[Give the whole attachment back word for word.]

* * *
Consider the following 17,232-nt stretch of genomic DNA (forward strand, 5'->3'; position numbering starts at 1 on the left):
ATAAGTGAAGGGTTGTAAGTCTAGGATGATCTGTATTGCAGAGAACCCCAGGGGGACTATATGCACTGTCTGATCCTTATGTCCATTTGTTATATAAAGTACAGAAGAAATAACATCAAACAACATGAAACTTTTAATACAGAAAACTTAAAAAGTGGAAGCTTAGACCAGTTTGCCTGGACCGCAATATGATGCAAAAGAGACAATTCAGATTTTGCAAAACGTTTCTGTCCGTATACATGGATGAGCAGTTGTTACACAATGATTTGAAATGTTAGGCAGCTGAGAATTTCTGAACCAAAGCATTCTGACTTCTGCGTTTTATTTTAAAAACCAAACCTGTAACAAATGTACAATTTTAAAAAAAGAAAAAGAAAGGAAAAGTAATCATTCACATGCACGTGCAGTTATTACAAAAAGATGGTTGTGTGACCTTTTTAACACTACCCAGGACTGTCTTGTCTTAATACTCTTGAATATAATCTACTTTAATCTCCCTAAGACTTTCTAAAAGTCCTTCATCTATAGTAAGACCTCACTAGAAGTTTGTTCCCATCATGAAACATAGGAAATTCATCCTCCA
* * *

Consider the following 17,232-nt stretch of genomic DNA (forward strand, 5'->3'; position numbering starts at 1 on the left):
ATAAGTGAAGGGTTGTAAGTCTAGGATGATCTGTATTGCAGAGAACCCCAGGGGGACTATATGCACTGTCTGATCCTTATGTCCATTTGTTATATAAAGTACAGAAGAAATAACATCAAACAACATGAAACTTTTAATACAGAAAACTTAAAAAGTGGAAGCTTAGACCAGTTTGCCTGGACCGCAATATGATGCAAAAGAGACAATTCAGATTTTGCAAAACGTTTCTGTCCGTATACATGGATGAGCAGTTGTTACACAATGATTTGAAATGTTAGGCAGCTGAGAATTTCTGAACCAAAGCATTCTGACTTCTGCGTTTTATTTTAAAAACCAAACCTGTAACAAATGTACAATTTTAAAAAAAGAAAAAGAAAGGAAAAGTAATCATTCACATGCACGTGCAGTTATTACAAAAAGATGGTTGTGTGACCTTTTTAACACTACCCAGGACTGTCTTGTCTTAATACTCTTGAATATAATCTACTTTAATCTCCCTAAGACTTTCTAAAAGTCCTTCATCTATAGTAAGACCTCACTAGAAGTTTGTTCCCATCATGAAACATAGGAAATTCATCCTCCA